Technically it may be spring but us Victorians are still in the grip of winter. Whilst little pink peach blossoms and tiny green shoots on the silver birch tree have appeared in my garden this week, its still rainy and cold outside, and I’m not quite ready to embrace salads and grilled fare.
This dish is the perfect in between seasons dinner recipe – its filling but has fresh flavours. It does sound rather stodgy with the pasta and potatoes, but the fish and herbs bring lightness. Besides, you only need small serves, and if you make a lovely salad to go with it, then you have perfect balance.
Smoked trout is wonderful – its softer and drier than smoked salmon, but so tasty, and it goes perfectly with fennel.
Allow a few hours to make this – it is more time consuming than you’d initially think. You could make the mashed potato, cook the pasta, and prepare the trout ahead of time.
This will serve about 6 adults.
- 1 whole smoked trout (from fish shop, market or good deli)
- About 300 grams of medium sized dried pasta, such as penne (a bit over half a standard size packet)
- 4 large potatoes that are good for mashing, such as dutch cream, coliban, or royal blue (see my guide)
- 1 fennel bulb, trimmed, cut in half and thinly sliced
- 1 leek, washed carefully and thinly sliced
- Olive oil
- 3 tablespoons plain flour
- 500 ml milk
- 1/2 cup cream
- 1 tablespoon salted capers, rinsed (get the tiny little ones if you can, if not, chop them a little)
- 2 tablespoons chopped fresh dill
- Small handful of chopped fresh parsley
- 1 and a half cups of grated parmesan cheese
- Salt & pepper
- Lemon wedges, for serving
Step 1. Make the mashed potato. Cut the peeled potato into slices or chunks, and boil until soft. Drain and mash with some butter, a little squeeze of lemon juice, salt and pepper, and a little milk if you wish, depending on how dry the potatoes are. Add the chopped parsley and mix through.
Step 2. Cook the pasta. You know how to do this.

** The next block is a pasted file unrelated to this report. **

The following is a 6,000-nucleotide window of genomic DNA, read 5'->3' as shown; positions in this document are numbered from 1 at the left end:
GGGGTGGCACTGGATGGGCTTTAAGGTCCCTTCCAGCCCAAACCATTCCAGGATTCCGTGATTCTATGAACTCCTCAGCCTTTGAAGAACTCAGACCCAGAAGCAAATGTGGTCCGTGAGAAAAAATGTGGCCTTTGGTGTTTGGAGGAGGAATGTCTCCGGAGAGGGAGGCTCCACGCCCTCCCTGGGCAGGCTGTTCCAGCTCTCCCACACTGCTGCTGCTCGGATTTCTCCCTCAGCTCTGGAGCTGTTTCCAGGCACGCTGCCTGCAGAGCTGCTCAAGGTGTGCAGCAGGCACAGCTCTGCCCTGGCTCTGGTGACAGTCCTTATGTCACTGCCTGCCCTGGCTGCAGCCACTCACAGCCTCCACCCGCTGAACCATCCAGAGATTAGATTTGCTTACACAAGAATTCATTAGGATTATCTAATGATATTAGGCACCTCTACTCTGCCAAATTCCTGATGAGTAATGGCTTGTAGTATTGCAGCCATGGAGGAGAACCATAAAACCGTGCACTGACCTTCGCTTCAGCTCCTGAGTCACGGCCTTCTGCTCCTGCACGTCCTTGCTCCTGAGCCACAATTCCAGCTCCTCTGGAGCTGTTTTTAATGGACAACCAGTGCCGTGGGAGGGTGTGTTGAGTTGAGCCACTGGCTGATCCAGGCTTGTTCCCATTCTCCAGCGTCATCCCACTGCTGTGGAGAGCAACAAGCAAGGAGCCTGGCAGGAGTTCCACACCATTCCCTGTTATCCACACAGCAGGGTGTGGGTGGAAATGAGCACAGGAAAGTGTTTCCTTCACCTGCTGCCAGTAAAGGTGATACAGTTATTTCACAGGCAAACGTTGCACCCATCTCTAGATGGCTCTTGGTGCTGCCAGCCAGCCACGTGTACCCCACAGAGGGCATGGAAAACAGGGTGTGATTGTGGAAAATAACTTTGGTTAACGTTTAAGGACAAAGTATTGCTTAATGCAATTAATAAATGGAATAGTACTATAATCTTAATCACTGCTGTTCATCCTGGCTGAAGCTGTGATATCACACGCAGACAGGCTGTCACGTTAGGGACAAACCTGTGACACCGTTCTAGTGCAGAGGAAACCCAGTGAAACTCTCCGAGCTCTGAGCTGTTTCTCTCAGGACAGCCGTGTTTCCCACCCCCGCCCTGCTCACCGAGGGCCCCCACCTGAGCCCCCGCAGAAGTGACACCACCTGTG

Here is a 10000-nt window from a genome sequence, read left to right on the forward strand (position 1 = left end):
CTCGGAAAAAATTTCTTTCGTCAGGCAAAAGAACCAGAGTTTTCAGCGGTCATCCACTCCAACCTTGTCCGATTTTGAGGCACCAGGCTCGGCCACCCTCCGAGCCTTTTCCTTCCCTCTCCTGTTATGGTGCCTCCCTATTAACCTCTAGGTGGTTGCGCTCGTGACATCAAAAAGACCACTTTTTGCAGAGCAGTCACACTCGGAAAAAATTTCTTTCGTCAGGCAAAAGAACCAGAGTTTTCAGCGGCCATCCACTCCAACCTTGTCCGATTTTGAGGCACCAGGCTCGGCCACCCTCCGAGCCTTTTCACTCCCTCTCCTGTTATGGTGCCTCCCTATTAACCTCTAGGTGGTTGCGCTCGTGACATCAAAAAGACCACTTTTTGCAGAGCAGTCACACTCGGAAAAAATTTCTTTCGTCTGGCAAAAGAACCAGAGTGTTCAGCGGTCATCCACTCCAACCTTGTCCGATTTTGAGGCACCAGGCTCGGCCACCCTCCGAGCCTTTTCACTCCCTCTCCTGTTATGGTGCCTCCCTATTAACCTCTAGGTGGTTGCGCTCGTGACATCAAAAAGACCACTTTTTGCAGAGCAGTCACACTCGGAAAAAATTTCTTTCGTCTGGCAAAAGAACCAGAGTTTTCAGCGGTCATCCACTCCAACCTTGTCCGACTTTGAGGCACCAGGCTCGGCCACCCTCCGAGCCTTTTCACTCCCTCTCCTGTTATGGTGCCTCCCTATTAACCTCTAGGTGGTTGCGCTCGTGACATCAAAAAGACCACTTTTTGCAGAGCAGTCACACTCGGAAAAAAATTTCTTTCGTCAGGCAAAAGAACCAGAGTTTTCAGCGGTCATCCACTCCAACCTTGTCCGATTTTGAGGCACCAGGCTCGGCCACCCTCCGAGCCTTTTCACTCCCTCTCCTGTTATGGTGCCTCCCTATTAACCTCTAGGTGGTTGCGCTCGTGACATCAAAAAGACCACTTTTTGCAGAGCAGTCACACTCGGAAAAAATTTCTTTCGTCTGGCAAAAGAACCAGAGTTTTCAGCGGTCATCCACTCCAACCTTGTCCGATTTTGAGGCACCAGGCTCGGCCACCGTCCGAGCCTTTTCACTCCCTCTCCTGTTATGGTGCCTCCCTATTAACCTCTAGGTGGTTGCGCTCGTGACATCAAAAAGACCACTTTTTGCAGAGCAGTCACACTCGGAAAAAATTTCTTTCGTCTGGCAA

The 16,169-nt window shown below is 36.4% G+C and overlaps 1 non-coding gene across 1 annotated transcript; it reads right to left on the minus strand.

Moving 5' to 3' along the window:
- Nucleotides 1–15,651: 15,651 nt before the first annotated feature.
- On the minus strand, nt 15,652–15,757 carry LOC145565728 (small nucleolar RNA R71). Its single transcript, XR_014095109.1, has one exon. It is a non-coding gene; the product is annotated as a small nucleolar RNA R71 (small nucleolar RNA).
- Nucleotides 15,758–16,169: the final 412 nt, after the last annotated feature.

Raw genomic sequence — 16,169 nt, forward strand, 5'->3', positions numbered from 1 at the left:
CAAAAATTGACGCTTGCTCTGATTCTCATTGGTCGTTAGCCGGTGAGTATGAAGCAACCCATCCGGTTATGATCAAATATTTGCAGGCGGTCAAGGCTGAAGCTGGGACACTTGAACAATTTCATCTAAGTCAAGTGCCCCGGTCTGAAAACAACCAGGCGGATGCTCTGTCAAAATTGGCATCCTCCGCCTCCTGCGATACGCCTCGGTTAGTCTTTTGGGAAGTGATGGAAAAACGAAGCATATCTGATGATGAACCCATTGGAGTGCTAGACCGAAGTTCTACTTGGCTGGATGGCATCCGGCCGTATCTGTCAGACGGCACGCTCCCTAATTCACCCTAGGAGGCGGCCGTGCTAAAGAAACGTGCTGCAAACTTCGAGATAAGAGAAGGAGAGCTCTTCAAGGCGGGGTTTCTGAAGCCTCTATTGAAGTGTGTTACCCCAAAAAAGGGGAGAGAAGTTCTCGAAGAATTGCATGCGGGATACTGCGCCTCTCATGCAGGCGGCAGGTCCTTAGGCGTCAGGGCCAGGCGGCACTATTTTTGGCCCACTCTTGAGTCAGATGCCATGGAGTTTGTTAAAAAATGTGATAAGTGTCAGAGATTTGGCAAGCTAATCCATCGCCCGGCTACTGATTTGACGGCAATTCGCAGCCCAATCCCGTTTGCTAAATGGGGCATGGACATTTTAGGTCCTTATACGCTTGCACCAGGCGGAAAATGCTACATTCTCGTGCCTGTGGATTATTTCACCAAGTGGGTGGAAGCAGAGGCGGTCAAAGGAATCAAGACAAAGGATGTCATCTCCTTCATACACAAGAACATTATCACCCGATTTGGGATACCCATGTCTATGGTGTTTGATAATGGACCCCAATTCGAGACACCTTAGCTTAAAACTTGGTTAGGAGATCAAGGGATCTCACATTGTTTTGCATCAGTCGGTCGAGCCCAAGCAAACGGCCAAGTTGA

Step 3. While the potatoes and pasta are cooking, begin to prepare the trout. Slice the skin off – it will be quite leathery and oily, and will easily come away from the flesh. Very carefully pull the flesh off the bones, taking care to remove all the tiny little bones, and put the flaked flesh into a separate bowl. When you’ve done one side, you should be able to lift the bones off in one piece from the other side. You’ll still need to carefully flake the fish and remove any residual bones. When all the flaked flesh is in the bowl I give it a final pick over with a fork just to check for any stray bones.
Up to this point, everything can be done in advance.
Step 4. Prepare the sauce. First, heat the oven to 180 degrees. In a large heavy based pan, heat some olive oil over a medium heat and saute the leeks, stirring, until quite golden – about 10 minutes. Add the fennel, and saute until very soft, for about 7 minutes, stirring frequently. Add the dill and stir through. Add the flour and coat the leeks and fennel, stirring for a few minutes to cook the flour a little. Heat the milk in the microwave, reduce the heat, and slowly add the milk to the pan, stirring quickly to work into the mixture. Keep adding until you have a lovely thick sauce. Add the cream, capers, smoked trout and 1 cup of the cheese, and stir through. Season to taste with salt and pepper. Your sauce is now ready.
Step 5. In a large baking dish, spread the cooked pasta out. Pour the sauce over (add a little water or more milk if its thickened up a bit), and gently spread the mashed potato over the top. Sprinkle with the remaining parmesan, and bake uncovered for about 40 minutes.
Serve with lemon wedges, and your favourite salad.
BAZ THE WINO SAYS:
I’ve got two words for you Kimmy – Gruner Veltliner. An Austrian grape, it makes a sensational mid-weight white that has everything that’s good about Reisling without the tartness that turns some people off. Its citrus notes will complement the trout and the dill nicely, while the peachy flavours will round out the cream sauce. Believe me, it’s going to be the next pinot gris if only Australian growers can get enough vines in the ground.
Lark Hill winery near Canberra are one of the first local wineries to embrace the grape, but they’ve not got a lot of it and the 2009 – a cracker – is sold out. Hahndorf Hill winery in the Adelaide Hills is also growing the stuff and should have their first vintage out this year but nobody’s had a look at it yet.
So that leaves the original producers. Friendly Gruner Veltliner (yep, ‘Friendly’ is on the label, they do another one called ‘Charming’ which I haven’t tried but expect would live up to its moniker) from Laurenz V in Austria is stunning, 12% alc and can be had for about $30. Domain Wachau Gruner Veltliner 2008 can be bought from the Seddon Wine Store for $24, and I’m willing to bet Rathdowne Cellars in Carlton could also do you something pretty smart.